Drawing your children’s attention….

leaf pic 002

Pen and wash drawing

Are you cursing the leaves on the garden and pavements or enjoying them? Maybe you’re collecting them and having leaf fights with the kids. Or perhaps leaf printing or making collage.

I’m a sucker for the bright red ones, keeping and pressing them. I get so many I don’t know what to do with them.

Once, I actually stopped messing about with them and really looked – hence the drawing.

There’s nothing like doing a drawing to make you stop and observe the world. Which is one of the reasons for The Big Draw – a campaign to encourage children to get busy with their pencils, or any kind of media they like really, and draw.

The organisers behind The Big Draw say that “drawing helps us to understand the world…” an essential part of any education.

Education is about observing, learning about and understanding the world around us and how we are to relate to it. Drawing is one way of making that observation. You don’t have to make your drawing look like the real thing – just interpret it your way. But it makes you stop and look and think.

It is also a part of the whole creative process and another aspect of education which gets neglected in favour of the more measurable ones – like maths for example. And the snobbish hierarchy of subjects puts creative ones right down at the bottom of the pile, as if they weren’t important.

Big mistake!

Creativity is imperative for our growth, intelligence and education. Read this post where I’ve blogged about it before and you’ll see what I mean.

I’m not the only one who thinks so; an article in The Huffington Post suggests that more employers are looking for creative skills in their employees, skills which enable them to think in diverse ways, find creative solutions and come up with new innovative ideas. Innovative ideas are the foundation of our progress – in all its forms.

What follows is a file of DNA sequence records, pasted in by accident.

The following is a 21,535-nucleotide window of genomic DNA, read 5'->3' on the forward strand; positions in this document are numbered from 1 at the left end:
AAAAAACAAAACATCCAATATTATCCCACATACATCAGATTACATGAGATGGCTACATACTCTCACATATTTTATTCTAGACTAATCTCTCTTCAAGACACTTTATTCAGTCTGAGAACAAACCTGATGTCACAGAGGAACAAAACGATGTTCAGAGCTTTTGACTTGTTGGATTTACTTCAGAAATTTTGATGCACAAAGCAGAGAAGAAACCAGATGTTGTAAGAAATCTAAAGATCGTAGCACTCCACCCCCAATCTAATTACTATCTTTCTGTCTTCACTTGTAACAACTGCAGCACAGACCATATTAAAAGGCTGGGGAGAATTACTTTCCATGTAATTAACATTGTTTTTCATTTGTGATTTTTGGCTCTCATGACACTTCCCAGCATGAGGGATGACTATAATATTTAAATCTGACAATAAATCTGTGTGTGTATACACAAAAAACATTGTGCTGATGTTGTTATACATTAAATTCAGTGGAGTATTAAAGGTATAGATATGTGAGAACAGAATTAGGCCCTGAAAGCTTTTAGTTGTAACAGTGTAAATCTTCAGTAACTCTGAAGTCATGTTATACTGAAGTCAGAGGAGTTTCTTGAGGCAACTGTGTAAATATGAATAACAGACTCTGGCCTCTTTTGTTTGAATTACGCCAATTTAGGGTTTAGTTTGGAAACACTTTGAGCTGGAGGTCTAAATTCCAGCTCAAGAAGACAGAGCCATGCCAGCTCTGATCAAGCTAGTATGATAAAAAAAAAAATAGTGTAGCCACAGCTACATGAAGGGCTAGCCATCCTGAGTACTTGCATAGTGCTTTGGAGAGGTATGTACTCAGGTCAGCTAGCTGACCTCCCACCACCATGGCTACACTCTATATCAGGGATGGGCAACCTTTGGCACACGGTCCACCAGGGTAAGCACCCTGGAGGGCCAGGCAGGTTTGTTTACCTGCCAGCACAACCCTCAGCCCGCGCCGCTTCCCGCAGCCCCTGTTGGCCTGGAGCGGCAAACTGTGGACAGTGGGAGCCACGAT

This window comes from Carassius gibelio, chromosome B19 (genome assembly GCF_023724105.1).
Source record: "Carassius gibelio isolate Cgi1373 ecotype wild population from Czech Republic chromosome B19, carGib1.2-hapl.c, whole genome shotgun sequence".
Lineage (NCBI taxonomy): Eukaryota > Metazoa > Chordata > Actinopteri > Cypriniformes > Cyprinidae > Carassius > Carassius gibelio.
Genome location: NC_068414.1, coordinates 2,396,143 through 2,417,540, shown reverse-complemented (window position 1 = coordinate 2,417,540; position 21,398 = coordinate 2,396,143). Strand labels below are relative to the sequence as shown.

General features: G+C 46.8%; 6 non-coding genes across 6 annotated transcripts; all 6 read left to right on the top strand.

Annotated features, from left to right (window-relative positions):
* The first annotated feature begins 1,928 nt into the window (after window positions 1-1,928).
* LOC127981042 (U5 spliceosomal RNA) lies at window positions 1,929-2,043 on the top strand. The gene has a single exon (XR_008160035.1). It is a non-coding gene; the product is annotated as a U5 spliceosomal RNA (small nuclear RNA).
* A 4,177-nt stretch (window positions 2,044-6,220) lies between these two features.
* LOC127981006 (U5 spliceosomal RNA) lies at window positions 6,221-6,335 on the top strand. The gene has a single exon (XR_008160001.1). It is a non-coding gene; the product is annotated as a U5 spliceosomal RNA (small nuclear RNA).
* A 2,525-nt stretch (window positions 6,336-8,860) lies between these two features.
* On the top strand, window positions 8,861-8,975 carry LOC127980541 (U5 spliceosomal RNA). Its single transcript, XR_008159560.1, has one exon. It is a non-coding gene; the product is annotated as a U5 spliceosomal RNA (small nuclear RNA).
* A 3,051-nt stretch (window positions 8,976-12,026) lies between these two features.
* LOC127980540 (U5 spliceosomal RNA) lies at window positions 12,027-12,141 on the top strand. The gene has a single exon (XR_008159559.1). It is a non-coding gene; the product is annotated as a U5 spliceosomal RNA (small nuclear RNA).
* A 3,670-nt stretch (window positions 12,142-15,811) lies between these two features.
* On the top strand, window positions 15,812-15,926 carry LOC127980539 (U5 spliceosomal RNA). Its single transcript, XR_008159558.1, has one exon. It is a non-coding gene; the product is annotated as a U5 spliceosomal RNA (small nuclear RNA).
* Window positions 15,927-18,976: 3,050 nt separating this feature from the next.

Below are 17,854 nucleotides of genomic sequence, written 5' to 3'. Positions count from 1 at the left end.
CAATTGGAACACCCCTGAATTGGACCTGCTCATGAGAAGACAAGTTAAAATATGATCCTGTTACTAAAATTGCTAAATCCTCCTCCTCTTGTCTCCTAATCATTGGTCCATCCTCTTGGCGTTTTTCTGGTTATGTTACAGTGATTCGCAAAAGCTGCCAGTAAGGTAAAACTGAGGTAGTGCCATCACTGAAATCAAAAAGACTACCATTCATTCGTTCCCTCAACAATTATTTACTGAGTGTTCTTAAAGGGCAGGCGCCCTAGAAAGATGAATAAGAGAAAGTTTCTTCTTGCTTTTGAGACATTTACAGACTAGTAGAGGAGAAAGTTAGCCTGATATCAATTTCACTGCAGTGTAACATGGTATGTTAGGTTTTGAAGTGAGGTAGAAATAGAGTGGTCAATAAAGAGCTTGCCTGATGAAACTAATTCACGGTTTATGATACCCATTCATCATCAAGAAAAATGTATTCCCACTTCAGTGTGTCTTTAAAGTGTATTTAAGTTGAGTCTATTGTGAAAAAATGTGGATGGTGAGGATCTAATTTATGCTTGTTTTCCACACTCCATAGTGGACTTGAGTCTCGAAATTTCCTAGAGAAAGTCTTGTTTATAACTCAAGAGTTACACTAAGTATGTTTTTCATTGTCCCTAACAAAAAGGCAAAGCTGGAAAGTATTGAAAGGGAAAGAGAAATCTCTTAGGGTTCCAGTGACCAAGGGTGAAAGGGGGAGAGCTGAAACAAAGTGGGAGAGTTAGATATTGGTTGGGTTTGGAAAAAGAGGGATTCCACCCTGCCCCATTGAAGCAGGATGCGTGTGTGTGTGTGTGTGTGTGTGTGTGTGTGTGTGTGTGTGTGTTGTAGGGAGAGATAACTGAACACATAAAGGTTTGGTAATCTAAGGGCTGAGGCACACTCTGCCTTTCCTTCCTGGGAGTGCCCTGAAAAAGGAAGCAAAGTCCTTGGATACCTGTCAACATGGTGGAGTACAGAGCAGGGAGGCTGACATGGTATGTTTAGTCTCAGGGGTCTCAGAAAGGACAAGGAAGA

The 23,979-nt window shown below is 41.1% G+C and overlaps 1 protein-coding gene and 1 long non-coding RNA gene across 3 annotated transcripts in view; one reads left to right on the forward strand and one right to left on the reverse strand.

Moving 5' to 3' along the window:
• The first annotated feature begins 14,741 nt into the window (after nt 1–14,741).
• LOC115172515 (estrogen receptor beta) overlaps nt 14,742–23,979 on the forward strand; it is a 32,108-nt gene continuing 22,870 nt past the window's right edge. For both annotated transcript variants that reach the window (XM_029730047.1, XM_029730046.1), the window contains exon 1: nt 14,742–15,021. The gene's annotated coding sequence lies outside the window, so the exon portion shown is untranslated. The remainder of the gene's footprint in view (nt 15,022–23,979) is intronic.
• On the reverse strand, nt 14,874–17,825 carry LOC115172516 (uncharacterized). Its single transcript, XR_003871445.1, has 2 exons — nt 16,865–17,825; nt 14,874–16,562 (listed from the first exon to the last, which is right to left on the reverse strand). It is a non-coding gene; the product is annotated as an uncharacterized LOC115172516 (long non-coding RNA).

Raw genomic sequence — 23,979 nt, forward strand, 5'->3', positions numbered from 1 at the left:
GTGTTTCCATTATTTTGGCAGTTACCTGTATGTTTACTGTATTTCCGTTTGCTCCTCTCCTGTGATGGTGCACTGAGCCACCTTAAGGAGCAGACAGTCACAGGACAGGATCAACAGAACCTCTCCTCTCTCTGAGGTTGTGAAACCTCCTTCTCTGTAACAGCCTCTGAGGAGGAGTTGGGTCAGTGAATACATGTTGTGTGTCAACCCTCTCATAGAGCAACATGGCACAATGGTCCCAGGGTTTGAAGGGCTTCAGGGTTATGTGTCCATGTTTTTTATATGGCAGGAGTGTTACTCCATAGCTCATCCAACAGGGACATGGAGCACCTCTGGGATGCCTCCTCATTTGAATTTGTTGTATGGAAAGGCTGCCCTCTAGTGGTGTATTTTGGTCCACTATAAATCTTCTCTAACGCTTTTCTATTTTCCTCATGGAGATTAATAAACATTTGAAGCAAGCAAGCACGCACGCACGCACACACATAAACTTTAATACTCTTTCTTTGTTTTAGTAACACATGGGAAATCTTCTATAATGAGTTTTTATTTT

And all forms of creativity need nurturing during the educational process, whether that’s through drawing or making or just inventing things to do with collected leaves! So I hope you’re getting some in with the children every day.

And I’d love to know what creative pursuit you’ve been involved with today, if you felt like leaving a comment!


6 thoughts on “Drawing your children’s attention….

  1. I completely agree, and have written a couple of posts on creativity myself.
    I’ve been doing leaf collages, painting leaves, papier mache covering balloons with autumn leaf colours to make lanterns, pressing leaves which we collected and then stuck onto washed up jam jars with pva, glitter and string to make tea-light holders with my 2.75 year old daughter. And joined by my 1.5yo son we have spent some lovely time kicking leaves at our local National Trust woodland. Next stop a pressed leaf mobile and leaf shaped cookies – it’s been a fun week or so. I’m looking forward to continuing this as they grow and we officially HE them.
    Lovely leaf picture btw.

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